29 April 2011
Part Three Begins
Some transitional material. In chapter 10 we asked ourselves: what keeps those hungry piranha alive in the liquid marketplace? After all, they can't perform their function of continuing to eat up raw meat (profitable inefficiencies) unless there is a fresh supply of raw meat. We identified some of the sources of inefficiency. One of these is bankruptcy law, and the opportunity it affords to those willing to buy up distressed debt and maneuver their way through the system.
But of course it is not the job of public policy to make life easy for such piranha. Indeed, I propose in the following four chapters to work on the presump-tion that it is the job of public policy to make their life more difficult, to narrow the ecological niche that piranha fill.
Its first chapter, 13, concerns "Bankruptcies and Rescues."
Within US laws that now govern corporate bankruptcies, there are at least two great sources of inefficiency. The first is the degree of secrecy the system allows, and the second is the skewed incentives that it creates for trustees. We'll look at those in that order, and then we'll ask a broader question: does the U.S. really need a voluntary system of corporate reorganization at all? What might happen if the only corporate bankruptcies were the involuntary sort sought by creditors?
The Federal Rules of Bankruptcy Procedure in their current form [though amendments are scheduled to take effect this December], prescribe disclosure by an "entity or committee representing more than one credit" of the identity of the creditor involved, the nature and amount of its interest, the dates on which the separate interests were acquired, and even the amounts paid for them. If rigorously enforced, that would make life rather difficult for speculators, who depend upon the opacity of the proprietary strategies. They have resisted rigorous enforcement of that rule, creating committees that aren't really committees, for example.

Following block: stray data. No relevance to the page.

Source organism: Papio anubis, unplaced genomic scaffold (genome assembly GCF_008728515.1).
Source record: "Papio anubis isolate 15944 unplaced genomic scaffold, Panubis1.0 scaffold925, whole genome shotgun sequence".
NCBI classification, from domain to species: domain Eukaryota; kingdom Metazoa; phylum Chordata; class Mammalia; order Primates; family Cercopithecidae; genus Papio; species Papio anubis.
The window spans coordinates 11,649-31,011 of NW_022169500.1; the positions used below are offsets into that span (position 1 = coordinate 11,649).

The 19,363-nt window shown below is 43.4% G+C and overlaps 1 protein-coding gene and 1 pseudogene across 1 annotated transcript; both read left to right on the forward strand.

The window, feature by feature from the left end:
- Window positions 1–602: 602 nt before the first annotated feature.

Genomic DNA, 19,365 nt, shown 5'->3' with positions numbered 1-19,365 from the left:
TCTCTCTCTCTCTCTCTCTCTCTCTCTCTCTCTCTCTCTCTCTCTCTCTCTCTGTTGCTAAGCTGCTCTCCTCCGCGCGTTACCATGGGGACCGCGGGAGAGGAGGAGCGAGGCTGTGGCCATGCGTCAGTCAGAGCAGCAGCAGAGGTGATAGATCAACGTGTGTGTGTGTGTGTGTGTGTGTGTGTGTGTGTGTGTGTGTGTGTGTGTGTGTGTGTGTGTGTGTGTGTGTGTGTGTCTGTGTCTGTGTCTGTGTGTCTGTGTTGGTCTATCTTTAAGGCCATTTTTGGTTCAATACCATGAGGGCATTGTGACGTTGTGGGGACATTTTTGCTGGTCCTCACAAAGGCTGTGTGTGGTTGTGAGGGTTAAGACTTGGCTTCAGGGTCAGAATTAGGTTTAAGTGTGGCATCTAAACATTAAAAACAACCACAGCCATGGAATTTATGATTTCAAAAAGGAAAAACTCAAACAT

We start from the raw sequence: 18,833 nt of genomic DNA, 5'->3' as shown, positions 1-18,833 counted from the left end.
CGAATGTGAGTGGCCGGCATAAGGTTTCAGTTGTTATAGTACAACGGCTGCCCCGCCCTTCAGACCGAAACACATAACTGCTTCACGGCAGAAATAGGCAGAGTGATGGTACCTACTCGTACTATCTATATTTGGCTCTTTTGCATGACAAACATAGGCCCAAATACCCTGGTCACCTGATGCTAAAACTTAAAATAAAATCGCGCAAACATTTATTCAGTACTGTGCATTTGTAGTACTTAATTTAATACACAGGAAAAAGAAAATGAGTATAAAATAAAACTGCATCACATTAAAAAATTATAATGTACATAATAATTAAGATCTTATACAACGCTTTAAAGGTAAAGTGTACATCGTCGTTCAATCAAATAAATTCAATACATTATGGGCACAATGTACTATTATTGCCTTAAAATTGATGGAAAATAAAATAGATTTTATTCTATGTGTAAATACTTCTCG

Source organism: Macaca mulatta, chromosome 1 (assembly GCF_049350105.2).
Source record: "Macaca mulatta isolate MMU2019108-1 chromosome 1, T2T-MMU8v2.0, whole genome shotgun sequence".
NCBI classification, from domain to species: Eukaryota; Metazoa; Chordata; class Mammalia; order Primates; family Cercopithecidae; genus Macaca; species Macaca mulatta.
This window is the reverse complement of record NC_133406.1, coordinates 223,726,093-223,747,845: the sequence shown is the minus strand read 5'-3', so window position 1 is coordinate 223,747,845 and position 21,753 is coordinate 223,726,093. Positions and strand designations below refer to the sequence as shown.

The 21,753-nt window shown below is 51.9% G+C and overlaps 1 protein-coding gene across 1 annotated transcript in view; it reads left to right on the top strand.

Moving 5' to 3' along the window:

In the case of Northwest Airlines (2007), this technical-sounding issue received a burst of publicity. The condition of the US airlines industry made this bankruptcy of especial interest to a broad public.
Knowledge is warranted belief -- it is the body of belief that we build up because, while living in this world, we've developed good reasons for believing it. What we know, then, is what works -- and it is, necessarily, what has worked for us, each of us individually, as a first approximation. For my other blog, on the struggles for control in the corporate suites, see www.proxypartisans.blogspot.com.